Reflecting concern over Blair’s predicament, both the guardian
newspaper and The Economist said he should step down sooner rather than
later. But the ‘heir apparent’, Gordon Brown, will continue with
neo-liberal attacks.

It was Brown who was applying last-minute pressure on the 100 Labour
MPs who were threatening to vote against the education bill. It was also
Brown who opposed the Turner proposals on pensions, not because they
would increase the age of retirement, but because he doesn’t want to
finance an end to means testing.

It is true, as journalists are saying, that Blair has become far
removed from Labour’s old traditions. But any idea that his departure
will lead to a major shift in direction can be dismissed. The exact
style of leadership may change, Brown may pull the troops out of Iraq
faster, he will introduce some measures to try to promote an image of a
clean break (as also the Tory leader Cameron would do if he were to win
the election), but the anti-working class substance will remain.

Political alternative

More urgently than ever, a new workers’ party is needed, to represent
the overwhelming majority in society. In its editorial telling Blair to
go this year, the guardian wrote that "office degrades all its
holders". This may be true of capitalist politicians, many of whom
sink into the mire of careerism, greed and carrying out attacks on
workers’ living standards.

But for a new workers’ party it can be different, with all leaders
fully accountable to the party membership, living on the average wage of
the workers they represent, and committed to fighting the attacks of big

Nice and sleazy does it

THE £14 million cash-for-peerages loan scandal rocking Blair’s
government has exposed New Labour as being as sleazy as the previous
Tory government of John Major.

Three businessmen – Barry Townsley, David Garrard and Dr Chai Patel –
who made undisclosed loans to Labour, were nominated for peerages by
Blair. These nominations were then blocked by the House of Lords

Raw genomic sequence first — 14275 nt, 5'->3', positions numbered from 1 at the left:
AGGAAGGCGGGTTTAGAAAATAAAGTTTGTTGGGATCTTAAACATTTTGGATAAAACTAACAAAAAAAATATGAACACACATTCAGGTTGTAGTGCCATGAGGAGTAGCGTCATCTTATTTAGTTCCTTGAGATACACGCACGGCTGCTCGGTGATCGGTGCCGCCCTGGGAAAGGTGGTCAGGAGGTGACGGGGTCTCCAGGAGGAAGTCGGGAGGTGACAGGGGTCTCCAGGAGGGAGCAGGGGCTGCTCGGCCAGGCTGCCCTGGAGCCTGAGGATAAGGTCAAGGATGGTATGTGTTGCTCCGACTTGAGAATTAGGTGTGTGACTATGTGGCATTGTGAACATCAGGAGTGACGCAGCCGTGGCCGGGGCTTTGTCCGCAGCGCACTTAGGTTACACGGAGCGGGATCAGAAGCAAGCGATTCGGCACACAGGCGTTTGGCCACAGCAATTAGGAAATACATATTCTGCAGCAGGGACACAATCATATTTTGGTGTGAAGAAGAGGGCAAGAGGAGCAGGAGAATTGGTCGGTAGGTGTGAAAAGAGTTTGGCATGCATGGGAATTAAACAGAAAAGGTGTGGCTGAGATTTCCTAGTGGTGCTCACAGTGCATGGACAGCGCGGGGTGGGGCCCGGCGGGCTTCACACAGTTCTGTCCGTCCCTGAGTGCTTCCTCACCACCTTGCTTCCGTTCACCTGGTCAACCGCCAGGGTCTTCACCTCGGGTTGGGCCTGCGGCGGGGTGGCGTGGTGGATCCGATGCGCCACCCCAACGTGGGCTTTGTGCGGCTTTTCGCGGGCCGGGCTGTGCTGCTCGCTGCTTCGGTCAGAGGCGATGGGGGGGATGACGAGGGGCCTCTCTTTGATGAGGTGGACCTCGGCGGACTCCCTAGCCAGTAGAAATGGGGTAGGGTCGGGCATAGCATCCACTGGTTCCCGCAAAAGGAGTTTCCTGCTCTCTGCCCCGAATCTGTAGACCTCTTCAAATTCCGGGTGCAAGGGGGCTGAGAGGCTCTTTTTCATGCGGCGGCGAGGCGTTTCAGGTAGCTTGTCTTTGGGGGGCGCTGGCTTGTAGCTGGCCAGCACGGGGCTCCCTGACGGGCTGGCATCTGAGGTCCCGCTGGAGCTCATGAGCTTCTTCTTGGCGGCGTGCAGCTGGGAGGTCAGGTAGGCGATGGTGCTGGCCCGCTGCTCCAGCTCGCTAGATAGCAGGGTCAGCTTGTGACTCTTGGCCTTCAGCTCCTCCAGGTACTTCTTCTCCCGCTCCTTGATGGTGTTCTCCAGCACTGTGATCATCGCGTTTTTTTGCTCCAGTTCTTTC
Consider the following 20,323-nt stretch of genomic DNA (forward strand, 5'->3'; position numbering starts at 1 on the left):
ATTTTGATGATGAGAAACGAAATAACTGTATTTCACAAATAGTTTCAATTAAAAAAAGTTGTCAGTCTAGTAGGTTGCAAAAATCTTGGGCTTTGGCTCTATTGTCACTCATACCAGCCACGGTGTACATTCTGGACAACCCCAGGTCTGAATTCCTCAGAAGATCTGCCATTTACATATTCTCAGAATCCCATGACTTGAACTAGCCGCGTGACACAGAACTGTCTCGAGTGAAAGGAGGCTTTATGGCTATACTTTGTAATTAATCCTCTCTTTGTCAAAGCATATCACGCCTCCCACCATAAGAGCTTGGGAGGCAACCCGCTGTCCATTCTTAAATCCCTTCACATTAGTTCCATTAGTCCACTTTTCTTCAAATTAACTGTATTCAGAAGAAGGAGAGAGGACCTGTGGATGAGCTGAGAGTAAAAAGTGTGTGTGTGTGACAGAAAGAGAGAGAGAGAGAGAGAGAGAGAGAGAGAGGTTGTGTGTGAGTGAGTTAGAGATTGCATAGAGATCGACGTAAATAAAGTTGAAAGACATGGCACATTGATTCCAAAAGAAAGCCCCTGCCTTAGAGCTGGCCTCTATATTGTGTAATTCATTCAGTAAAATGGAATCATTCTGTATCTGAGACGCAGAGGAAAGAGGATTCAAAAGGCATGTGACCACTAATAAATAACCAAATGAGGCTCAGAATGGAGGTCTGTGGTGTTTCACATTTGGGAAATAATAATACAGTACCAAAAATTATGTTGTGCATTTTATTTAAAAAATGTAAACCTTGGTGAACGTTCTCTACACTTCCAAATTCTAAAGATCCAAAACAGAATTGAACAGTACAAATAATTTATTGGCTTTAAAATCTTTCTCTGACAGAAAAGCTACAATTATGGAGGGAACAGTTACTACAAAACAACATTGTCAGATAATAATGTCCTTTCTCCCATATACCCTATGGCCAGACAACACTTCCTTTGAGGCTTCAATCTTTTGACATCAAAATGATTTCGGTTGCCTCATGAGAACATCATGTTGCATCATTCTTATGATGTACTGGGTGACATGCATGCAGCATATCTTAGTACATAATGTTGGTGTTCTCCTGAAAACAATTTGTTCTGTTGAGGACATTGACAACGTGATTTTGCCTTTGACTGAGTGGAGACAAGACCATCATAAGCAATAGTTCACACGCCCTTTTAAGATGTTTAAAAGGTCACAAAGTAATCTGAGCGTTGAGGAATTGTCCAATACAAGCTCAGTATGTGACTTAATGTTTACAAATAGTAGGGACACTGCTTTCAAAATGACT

Appointments Committee for being ‘unsuitable’.

Dr Chai Patel who owns the highly profitable Priory Healthcare lent
£1.5 million and donated £100,000 to Labour. Within weeks of the loan
he was told that he would be nominated for a peerage. He has advised the
prime minister’s office on private sector involvement in the NHS while
taking home £443,000 as chief executive of Westminster Health Care. He
told the Observer: "Making profits out of healthcare is still an
emotional issue."

Patel avoided being struck off by the General Medical Council last
year after two reports told of elderly patients being mistreated in one
of his care homes.

Property tycoon Sir David Garrard (knighted in 2003 for his
"charity work") loaned £1 million, having donated £200,000
to Labour in 2003. Garrard is the principle investor (£2.4 million) in
Tony Blair’s pet education project – Bexley Business Academy. The
academy runs its own mini-stock exchange and every Friday is deemed a
"business day"

Academies are hated by teachers and parents alike as they don’t have
to follow the national schools curriculum and have more control over
pupil selection.

Some academies are deemed to be worse in standards than the schools
they replaced. Bexley Business Academy was also criticised by Ofsted.

But while the three named businessmen may be smarting that their
elevation to the House of Lords has been blocked, spare a thought for
Labour-affiliated trade unions.

Amicus, UNISON, GMB & TGWU have donated £34.1 million since
2001. However, this has counted for diddly-squat in terms of influencing
Blair’s government. On the contrary, having taken union members’ money,
Blair and Co then kick public sector workers in the teeth by attacking
their pensions and slashing their jobs.